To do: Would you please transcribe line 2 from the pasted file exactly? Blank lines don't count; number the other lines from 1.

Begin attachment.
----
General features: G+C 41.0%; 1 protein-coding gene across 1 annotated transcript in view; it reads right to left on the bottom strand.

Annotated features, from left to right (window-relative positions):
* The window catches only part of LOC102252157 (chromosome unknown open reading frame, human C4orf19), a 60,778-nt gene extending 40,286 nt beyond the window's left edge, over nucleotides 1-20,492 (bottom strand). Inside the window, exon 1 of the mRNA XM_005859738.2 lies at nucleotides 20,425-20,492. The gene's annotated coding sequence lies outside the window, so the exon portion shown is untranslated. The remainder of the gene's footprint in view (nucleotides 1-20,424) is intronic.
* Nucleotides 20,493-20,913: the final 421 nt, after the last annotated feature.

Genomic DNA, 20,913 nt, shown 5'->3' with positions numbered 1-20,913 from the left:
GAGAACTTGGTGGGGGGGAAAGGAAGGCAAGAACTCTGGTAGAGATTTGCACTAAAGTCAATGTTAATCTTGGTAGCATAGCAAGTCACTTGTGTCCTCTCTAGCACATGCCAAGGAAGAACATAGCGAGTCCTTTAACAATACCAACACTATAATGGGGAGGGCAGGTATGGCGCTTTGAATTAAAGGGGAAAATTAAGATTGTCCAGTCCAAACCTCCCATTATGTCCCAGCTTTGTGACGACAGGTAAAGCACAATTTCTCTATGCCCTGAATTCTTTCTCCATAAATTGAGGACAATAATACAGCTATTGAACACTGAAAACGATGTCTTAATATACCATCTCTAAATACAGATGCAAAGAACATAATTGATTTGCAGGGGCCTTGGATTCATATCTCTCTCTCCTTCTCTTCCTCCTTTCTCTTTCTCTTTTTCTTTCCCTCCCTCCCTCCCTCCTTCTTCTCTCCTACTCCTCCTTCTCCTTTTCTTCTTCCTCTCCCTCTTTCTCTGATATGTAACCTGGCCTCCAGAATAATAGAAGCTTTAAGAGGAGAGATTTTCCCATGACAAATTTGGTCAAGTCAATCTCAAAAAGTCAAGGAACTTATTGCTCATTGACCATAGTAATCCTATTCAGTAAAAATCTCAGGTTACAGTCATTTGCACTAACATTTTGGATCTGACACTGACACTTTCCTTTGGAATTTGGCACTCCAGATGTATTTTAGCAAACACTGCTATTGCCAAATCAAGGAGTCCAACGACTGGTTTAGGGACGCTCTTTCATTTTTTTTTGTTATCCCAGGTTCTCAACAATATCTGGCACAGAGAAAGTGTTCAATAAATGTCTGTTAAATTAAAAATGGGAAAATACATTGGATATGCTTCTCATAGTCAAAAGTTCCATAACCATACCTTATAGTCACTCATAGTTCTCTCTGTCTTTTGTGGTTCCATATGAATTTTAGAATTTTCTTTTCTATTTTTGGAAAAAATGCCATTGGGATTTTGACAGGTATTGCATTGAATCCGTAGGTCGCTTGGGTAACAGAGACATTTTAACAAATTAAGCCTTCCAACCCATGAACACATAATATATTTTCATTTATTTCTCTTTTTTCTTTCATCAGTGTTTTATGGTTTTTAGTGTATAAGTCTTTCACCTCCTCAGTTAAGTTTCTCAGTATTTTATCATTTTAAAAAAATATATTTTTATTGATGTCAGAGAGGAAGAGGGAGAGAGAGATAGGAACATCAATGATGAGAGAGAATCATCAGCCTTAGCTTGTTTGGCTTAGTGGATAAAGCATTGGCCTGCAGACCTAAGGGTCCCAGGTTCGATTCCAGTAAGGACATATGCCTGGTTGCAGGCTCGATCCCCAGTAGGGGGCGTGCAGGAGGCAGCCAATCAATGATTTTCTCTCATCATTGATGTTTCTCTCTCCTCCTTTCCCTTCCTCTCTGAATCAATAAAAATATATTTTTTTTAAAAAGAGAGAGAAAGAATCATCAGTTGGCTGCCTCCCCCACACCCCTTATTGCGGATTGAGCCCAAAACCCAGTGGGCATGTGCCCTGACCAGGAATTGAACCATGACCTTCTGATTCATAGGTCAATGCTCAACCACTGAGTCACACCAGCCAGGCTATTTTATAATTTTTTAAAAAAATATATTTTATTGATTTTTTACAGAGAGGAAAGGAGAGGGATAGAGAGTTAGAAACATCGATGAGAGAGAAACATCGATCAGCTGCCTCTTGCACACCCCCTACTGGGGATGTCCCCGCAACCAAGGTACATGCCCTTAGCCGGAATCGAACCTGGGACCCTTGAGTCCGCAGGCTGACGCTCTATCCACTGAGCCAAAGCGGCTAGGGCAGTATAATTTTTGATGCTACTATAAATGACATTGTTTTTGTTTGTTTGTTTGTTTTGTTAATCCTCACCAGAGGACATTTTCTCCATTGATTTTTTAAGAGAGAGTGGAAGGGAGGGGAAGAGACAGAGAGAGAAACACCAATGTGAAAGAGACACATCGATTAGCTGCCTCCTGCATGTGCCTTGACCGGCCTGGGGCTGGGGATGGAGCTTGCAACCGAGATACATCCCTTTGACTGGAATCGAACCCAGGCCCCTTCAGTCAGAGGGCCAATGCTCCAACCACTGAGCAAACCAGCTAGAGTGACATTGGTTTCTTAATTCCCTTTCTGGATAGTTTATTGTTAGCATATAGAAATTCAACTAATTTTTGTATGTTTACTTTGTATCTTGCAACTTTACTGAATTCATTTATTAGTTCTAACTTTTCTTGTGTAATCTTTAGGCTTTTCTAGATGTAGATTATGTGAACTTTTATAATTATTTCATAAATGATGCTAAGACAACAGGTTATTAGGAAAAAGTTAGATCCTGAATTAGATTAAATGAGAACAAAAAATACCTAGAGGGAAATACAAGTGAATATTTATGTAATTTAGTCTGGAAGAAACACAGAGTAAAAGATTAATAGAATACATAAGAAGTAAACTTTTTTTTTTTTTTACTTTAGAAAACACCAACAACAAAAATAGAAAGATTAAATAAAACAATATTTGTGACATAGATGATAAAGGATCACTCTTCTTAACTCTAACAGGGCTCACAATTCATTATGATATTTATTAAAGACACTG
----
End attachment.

Annotated features, from left to right (window-relative positions):